Eddie Tumm is a fixture in the Skyline/Old Canyon neighborhoods as he makes his rounds wrangling four or five dogs. Now, the landlord wants to sell and Eddie and his family must move. A friend, Matt Leising, who calls him a “beloved dog walker and all around great guy,” has created a Gofundme account with a goal of $10,000 to help Eddie move on and re-establish himself and the family.

“Anyone who knows him knows his infectious enthusiasm, his big heart and his care for animals and dogs,” Leising says in his quest for donations. “It won’t be the same in Old Canyon without Eddie, but maybe we can band together to make this new phase of Eddie’s life easier. Can you donate what you’re able to help a great guy who will be sorely missed? Thank you!”

To donate:
Happy Chaya in her new home.
Chaya, Best Friend Forever
Chapis charmed me. The scruffy dog with the sway back and spunky mohawk won my heart the first time I met her. I knelt down on the deck of Pat’s Topanga Grill (now Cafe on 27) and looked into the intelligent eyes of a ‘rescue,’ who had been chained to a tree, and now needed a BFF.

A new name would give us a fresh start. One that sounded familiar to her and evoked better associations than waxy lip balm for me. I thought of a favorite restaurant—Chaya Venice on Navy Street. Chaya...Chapis...Chaya. I liked it. So did she.

I learned that inside Chaya’s fearful exterior was a playful spirit. The dark rings under her eyes faded, as she scratched her back on grassy ball fields and ran full out at the beach. She loved a snuggle, especially when she woke in the morning and after her afternoon nap. I found out that she loved cross-country road trips as much as sprints to the top of our street.

Ten years later, still curious and playful, she sprints, hears, and sees less. She needs my guidance more, teaching me about deep tenderness. When she pees in my bed or sits and stares at the wall...these times have become...just life...not a nuisance or annoyance. I face many fragile and happy moments with this dog -shaped being. How lucky I feel to be her human. How lucky to be her best friend.

—Kim Zanti
A Vigil for Buddy P. Waggoner
It’s been years since I brought up memories of one of our best family dogs, good old Buddy P. Waggoner. When my younger brother and I first met him, he was just a golden, rolypoly pup sitting in a shopping basket one evening in front of a grocery store. We were buying food for the family and came upon this cart with a sign saying “Free Puppies” and one hot and thirsty pup was the last one left. The woman told us he was a Shepherd/Lab and we took him. Wouldn’t our mother be surprised when we arrived home with groceries, puppy food, puppy toys and a squealing new pup! Before we could get him inside, he met our tuxedo cat, Timothy Ponsonby Jones. When he saw the cat, our new pup howled in terror.

“Whatever you have out there, get rid of it,” Mother shouted from inside the house. “I don’t even want to know what it is!”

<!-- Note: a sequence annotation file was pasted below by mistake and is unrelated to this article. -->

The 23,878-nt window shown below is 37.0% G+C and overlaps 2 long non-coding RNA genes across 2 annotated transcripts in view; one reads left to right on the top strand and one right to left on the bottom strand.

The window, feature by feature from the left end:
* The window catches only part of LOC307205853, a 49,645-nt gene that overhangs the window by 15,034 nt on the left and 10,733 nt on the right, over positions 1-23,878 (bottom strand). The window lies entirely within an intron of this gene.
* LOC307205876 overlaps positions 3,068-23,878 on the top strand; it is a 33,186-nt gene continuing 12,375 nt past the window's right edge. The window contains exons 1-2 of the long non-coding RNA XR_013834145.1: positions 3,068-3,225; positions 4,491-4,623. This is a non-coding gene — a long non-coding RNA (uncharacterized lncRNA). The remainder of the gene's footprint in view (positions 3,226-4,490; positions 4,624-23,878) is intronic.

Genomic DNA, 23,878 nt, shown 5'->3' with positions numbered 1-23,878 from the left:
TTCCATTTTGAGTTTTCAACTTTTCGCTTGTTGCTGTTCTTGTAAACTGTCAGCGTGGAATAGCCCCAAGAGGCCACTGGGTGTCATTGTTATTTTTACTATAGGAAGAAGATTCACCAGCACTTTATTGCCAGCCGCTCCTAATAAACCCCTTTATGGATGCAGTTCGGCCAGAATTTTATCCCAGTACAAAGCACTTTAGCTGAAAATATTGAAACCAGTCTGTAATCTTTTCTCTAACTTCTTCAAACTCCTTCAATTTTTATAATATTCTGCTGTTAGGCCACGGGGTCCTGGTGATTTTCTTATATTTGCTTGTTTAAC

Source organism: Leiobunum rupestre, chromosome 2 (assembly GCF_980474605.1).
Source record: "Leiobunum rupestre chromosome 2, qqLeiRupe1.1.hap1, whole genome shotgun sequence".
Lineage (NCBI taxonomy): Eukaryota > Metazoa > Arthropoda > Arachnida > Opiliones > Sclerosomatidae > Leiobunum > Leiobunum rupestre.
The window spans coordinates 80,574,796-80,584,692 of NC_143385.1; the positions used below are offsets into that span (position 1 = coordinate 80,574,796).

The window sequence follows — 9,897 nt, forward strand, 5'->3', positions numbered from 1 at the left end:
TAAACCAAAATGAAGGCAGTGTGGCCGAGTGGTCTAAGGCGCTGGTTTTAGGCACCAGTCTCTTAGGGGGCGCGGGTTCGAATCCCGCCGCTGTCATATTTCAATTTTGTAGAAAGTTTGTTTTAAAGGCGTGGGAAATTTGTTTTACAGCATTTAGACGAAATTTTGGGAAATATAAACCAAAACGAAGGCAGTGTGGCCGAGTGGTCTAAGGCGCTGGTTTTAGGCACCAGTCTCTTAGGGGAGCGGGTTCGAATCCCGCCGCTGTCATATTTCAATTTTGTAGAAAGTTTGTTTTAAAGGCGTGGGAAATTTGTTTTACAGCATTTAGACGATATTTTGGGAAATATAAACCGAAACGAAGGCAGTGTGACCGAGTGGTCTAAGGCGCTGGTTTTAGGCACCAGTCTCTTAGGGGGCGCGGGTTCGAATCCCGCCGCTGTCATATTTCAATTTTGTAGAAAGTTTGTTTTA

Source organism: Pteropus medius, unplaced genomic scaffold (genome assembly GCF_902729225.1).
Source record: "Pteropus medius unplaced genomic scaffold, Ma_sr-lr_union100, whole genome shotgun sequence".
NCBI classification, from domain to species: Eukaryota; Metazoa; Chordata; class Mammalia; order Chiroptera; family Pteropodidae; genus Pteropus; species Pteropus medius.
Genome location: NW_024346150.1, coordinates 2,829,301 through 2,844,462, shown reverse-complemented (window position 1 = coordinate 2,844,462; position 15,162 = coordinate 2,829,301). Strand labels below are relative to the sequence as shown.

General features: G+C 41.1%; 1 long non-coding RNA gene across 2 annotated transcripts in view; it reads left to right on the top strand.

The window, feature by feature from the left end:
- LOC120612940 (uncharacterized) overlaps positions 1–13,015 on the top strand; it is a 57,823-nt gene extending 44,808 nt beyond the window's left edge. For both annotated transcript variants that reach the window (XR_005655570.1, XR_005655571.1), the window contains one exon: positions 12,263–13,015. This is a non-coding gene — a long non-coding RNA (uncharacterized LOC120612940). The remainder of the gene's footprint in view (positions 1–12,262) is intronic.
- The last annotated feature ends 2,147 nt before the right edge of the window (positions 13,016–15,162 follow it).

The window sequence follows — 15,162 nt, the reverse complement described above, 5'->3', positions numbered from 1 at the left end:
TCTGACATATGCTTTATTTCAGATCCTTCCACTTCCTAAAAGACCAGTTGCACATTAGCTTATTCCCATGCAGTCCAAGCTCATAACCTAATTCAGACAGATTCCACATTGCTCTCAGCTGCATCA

We weren’t concerned; we always had many cats, dogs, horses, and goats, so we were confident our pup would become part of the family. Our mother soon came around and named him Buddy. She pretty much raised him herself and cuddled him when she watched TV.

Buddy and Timothy Ponsonby Jones also became friends and started the nightly floor show wrestling with each other in the middle of the living room. For years they were inseparable and played even though Buddy outweighed the cat by 90 pounds. It was then that our pup’s full name came to us—Budford P. Waggoner. Waggoner was obvious: we always thought his butt would fly off every time he wagged his tail! And the P? Well, Buddy reserved part of his pee time for my older brother’s leather cowboy boots every time he greeted him!

Buddy eventually became ambassador for the other dogs we adopted—Fluffy, our shepherd/terrier, and Lady Di, a gorgeous Great Dane. One day, an escaped Golden Retriever showed up in our back yard but before we could find the Golden’s real home, he had taught Buddy how to jump the driveway gate.

After that, Buddy never stopped running off and having adventures but would come back at night. Folks told us to tie him to a truck tire to pull around, but he would still jump the gate and leave his empty collar dangling on one end of the line, with the tire on the other side. He would come back a few hours later and jump back into the yard.

Later, when our family moved to a house on five unfenced acres in Canyon Country, Buddy took to wandering the hills to sniff out coyotes with Fluffy and Lady. Each night I would walk up the quiet dirt road with our pack of three, picking up other neighborhood dogs who joined us along the way. Walking back, the neighborhood dogs returned to their own homes and I was left with my three dogs as we walked up the long driveway to the house.

Life was good until the rainy winter of 1992 when we thought the entire world would wash away. After a particularly stormy night I woke up at dawn to find that Buddy was not at home. Hearing barking and whining, I looked outside to see that there were about a dozen dogs sitting on the driveway, including the black Lab.

I wondered why they were at our house and set about to find Buddy. We called shelters and every neighbor we knew. Four days passed. Then came a call from the Palmdale animal shelter who said they had picked up a dead Lab-type dog on Sierra Highway who had been hit by a car. They had a blue collar that read “Buddy” with our phone number.

It was then we knew. All the dogs in the neighborhood had gathered to hold a vigil letting us know that our little golden Buddy pup was never coming home.

—Annemarie Donkin
The Canyon Chronicle